Thursday, March 18, 2010

It's Not Easy Becoming Green

Approximately two months ago, I signed up with a new martial arts dojo near my work. My previous dojo was experiencing some issues, and had shut down business for an indeterminate amount of time. Unwilling to suspend my Krav Maga training indefinitely, I found a great place near my work. Ironically, the new place and old place owners were once teacher-student. Small world it is.

Since that day that I signed the paperwork, this dojo has evolved into a family affair. Taking advantage of a group deal whereby two adult members' kids attend classes for free, Danny and I signed up together. He and Daniel attend Brazilian Jiu-Jitsu, Daniel attends the cardio kickboxing (and possibly Muay Thai in the future), and even Jacqueline has joined the fun and attended the kids' self-defense classes. We arranged our schedules so that we all go on the same days, to maximize together time both there and at home. It has truly become our family fun spot. Bruises notwithstanding.

When we joined, I was an Orange Belt in Krav Maga. The next step, Green Belt, normally requires 8-10 months of training as a prerequisite for testing. Because the previous dojo had taught me most of the Green Belt techniques, and I had practiced them quite often, the new dojo owner invited me to test for my Green. In total, I only had four months of training (plus a 6-week layoff). But he thought I was ready, so I obliged.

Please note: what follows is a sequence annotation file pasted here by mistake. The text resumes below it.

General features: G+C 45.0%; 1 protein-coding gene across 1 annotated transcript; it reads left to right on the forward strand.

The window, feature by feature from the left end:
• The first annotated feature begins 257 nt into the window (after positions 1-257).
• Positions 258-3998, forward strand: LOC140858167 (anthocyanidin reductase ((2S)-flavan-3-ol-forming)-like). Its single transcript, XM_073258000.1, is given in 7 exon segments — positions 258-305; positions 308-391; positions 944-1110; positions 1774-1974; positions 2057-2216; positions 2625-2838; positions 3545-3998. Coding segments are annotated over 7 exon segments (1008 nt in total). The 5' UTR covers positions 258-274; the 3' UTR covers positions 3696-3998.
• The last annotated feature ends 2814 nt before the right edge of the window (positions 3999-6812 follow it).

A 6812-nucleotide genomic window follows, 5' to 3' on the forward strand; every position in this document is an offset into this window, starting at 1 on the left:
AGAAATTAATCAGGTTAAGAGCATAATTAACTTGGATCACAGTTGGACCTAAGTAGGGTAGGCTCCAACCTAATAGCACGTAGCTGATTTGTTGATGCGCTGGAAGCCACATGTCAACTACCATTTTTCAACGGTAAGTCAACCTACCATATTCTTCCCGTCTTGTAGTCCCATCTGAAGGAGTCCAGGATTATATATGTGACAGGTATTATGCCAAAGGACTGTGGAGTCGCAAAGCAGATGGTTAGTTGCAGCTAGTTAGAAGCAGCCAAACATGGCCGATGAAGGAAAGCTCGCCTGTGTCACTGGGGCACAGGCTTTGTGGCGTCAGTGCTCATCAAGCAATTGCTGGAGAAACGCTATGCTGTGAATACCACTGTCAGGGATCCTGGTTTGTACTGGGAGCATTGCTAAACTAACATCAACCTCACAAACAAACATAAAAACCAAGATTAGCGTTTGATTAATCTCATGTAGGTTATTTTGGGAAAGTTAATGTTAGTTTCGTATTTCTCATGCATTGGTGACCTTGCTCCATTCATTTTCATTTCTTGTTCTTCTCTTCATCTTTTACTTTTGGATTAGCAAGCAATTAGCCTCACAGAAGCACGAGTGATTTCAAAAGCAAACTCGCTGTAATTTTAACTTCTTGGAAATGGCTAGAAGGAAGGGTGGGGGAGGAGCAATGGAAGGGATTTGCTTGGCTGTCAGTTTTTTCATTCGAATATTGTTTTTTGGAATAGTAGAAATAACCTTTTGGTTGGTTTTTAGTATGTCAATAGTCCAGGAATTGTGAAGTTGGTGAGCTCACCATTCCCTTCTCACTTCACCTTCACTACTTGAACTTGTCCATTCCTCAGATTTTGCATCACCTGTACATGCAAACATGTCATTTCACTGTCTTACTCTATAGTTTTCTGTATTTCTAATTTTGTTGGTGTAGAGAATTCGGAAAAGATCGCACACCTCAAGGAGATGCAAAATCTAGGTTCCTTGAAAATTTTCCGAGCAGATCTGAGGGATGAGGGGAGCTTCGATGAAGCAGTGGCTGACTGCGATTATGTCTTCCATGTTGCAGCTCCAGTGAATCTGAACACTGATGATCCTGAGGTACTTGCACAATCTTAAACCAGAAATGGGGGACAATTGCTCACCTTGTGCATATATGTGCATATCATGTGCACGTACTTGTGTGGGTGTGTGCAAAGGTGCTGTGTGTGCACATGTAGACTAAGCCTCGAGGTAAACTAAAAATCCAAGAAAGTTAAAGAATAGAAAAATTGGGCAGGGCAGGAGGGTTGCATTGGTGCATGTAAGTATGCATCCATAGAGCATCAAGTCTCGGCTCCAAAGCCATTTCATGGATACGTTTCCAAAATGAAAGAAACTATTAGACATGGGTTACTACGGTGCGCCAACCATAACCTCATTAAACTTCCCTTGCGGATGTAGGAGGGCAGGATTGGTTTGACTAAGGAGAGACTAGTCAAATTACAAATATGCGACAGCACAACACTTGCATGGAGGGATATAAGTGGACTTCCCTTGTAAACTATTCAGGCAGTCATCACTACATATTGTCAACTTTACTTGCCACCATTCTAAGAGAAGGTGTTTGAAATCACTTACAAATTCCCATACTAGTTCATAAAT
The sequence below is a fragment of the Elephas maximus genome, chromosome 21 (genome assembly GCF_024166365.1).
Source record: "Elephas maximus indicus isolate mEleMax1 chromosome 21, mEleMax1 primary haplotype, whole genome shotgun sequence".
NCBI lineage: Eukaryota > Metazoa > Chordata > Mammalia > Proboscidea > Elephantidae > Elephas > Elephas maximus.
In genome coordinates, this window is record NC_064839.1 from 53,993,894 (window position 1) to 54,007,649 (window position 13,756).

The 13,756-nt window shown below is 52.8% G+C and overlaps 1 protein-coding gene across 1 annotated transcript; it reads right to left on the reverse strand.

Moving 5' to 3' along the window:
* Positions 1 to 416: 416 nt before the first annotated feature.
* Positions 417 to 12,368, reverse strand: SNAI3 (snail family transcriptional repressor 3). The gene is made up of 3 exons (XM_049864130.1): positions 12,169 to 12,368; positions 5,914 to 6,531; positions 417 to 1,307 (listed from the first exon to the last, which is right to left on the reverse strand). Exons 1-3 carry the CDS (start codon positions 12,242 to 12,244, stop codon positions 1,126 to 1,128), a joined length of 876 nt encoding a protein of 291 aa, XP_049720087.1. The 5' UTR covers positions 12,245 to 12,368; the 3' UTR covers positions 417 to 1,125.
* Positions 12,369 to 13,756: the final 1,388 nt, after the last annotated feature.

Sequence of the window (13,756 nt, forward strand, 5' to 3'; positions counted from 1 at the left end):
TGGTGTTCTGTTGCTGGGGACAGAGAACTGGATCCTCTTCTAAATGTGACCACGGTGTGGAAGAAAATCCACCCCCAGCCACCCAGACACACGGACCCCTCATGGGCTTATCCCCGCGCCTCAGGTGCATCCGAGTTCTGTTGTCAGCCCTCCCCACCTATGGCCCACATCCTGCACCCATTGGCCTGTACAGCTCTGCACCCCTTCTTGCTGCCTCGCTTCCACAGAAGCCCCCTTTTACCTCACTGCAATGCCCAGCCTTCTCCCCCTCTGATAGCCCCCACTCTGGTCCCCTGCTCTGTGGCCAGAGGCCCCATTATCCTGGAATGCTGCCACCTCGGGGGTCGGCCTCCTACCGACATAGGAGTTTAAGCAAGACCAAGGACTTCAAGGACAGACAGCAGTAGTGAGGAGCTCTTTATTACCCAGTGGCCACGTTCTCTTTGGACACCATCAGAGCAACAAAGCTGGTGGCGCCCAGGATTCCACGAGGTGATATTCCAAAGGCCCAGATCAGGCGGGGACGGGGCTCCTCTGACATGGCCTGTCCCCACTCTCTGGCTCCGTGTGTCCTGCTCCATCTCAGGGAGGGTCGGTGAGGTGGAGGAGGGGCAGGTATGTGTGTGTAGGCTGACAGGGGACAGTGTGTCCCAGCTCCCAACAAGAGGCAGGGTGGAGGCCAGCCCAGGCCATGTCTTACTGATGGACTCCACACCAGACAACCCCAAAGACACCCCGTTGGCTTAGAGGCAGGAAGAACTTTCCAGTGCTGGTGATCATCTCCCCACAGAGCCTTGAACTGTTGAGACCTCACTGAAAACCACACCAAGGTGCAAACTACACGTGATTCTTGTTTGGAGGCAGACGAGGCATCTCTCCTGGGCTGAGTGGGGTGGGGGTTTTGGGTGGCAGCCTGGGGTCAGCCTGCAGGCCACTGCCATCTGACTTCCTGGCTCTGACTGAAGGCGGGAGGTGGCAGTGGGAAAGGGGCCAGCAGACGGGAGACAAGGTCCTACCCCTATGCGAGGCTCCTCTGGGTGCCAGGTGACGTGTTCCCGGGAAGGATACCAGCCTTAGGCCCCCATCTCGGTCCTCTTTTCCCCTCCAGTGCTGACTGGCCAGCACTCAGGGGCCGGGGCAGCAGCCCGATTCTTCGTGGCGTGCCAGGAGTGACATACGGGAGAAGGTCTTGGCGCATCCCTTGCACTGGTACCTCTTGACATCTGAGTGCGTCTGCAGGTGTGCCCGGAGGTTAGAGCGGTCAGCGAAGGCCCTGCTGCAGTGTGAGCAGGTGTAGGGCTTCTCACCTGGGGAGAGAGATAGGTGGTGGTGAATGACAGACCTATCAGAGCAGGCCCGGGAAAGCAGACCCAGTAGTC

The test can be summed up in one word:


It was 3 hours long, not 7 like the previous dojo; however it was the most intense, and most physically and emotionally demanding 3 hours of my entire life. We ran, we did various punches, kicks and skills, we reviewed lower belt material, and finally tested on the Green Belt material. There was many a time where I felt like either passing out or throwing up, but I swore I would not give up, no matter what the examiners threw at us.

My asthma inhaler was my constant companion, and I could barely command my leg muscles to drive my car home when it was all said and done. It was that intense.

Three days later, I was given the news.


That's right, I successfully passed all the skills and was promoted to Green. I couldn't be more thrilled and honored, especially considering I was the new kid on the block.

As a result of this, it has become painfully obvious that my cardiovascular endurance is terrible. I have pledged to push myself harder at my twice-weekly gym workouts to try to improve this.

From what I hear, the next level (Blue) test is even ten times more intense than this one.

I will be ready. You can count on it.


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